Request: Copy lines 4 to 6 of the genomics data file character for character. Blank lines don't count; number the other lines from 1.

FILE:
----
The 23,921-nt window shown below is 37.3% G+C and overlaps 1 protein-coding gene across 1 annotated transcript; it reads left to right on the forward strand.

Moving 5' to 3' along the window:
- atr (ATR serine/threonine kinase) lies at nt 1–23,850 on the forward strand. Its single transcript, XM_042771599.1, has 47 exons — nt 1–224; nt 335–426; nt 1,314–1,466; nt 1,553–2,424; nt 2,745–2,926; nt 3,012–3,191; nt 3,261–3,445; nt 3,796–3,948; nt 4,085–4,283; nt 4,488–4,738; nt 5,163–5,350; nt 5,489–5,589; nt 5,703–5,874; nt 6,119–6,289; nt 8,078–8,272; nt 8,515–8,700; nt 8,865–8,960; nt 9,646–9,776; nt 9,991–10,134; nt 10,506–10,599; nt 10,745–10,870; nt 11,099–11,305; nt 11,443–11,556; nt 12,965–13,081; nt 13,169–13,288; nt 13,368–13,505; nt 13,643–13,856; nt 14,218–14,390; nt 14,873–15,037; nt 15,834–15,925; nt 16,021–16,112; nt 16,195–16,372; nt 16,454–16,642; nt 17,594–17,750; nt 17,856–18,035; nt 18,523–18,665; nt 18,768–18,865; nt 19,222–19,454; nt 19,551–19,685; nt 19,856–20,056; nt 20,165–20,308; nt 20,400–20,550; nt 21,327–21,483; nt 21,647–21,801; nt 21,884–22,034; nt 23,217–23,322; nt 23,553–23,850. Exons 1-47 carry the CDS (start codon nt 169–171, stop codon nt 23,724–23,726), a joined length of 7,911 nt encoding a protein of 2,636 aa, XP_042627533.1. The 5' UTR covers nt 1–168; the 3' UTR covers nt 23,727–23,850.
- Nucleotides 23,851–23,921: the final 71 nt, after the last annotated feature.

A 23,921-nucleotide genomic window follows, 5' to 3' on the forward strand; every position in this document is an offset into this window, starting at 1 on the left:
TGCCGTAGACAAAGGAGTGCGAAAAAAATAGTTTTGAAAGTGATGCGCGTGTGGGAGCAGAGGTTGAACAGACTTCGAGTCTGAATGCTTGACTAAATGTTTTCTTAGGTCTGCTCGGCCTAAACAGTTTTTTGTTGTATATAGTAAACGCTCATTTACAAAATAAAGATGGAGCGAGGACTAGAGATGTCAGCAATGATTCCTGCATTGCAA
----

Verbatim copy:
- Nucleotides 23,851–23,921: the final 71 nt, after the last annotated feature.

A 23,921-nucleotide genomic window follows, 5' to 3' on the forward strand; every position in this document is an offset into this window, starting at 1 on the left:
TGCCGTAGACAAAGGAGTGCGAAAAAAATAGTTTTGAAAGTGATGCGCGTGTGGGAGCAGAGGTTGAACAGACTTCGAGTCTGAATGCTTGACTAAATGTTTTCTTAGGTCTGCTCGGCCTAAACAGTTTTTTGTTGTATATAGTAAACGCTCATTTACAAAATAAAGATGGAGCGAGGACTAGAGATGTCAGCAATGATTCCTGCATTGCAA